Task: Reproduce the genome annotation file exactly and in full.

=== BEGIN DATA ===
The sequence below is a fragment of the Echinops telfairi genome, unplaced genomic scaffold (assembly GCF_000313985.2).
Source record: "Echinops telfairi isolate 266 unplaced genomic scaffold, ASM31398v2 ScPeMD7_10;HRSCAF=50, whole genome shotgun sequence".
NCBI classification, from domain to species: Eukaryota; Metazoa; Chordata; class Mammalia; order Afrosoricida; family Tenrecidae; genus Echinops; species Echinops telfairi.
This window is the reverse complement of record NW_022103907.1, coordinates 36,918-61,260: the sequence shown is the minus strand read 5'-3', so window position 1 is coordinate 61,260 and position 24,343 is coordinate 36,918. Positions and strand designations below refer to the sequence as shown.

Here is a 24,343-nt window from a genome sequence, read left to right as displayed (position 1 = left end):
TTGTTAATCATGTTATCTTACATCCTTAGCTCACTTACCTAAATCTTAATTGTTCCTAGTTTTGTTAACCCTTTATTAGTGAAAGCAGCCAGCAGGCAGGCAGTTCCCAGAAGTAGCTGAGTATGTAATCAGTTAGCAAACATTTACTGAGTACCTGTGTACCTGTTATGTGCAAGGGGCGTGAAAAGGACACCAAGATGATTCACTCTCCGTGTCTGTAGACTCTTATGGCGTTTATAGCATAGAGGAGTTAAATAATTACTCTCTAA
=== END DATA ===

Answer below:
The sequence below is a fragment of the Echinops telfairi genome, unplaced genomic scaffold (assembly GCF_000313985.2).
Source record: "Echinops telfairi isolate 266 unplaced genomic scaffold, ASM31398v2 ScPeMD7_10;HRSCAF=50, whole genome shotgun sequence".
NCBI classification, from domain to species: Eukaryota; Metazoa; Chordata; class Mammalia; order Afrosoricida; family Tenrecidae; genus Echinops; species Echinops telfairi.
This window is the reverse complement of record NW_022103907.1, coordinates 36,918-61,260: the sequence shown is the minus strand read 5'-3', so window position 1 is coordinate 61,260 and position 24,343 is coordinate 36,918. Positions and strand designations below refer to the sequence as shown.

Here is a 24,343-nt window from a genome sequence, read left to right as displayed (position 1 = left end):
TTGTTAATCATGTTATCTTACATCCTTAGCTCACTTACCTAAATCTTAATTGTTCCTAGTTTTGTTAACCCTTTATTAGTGAAAGCAGCCAGCAGGCAGGCAGTTCCCAGAAGTAGCTGAGTATGTAATCAGTTAGCAAACATTTACTGAGTACCTGTGTACCTGTTATGTGCAAGGGGCGTGAAAAGGACACCAAGATGATTCACTCTCCGTGTCTGTAGACTCTTATGGCGTTTATAGCATAGAGGAGTTAAATAATTACTCTCTAA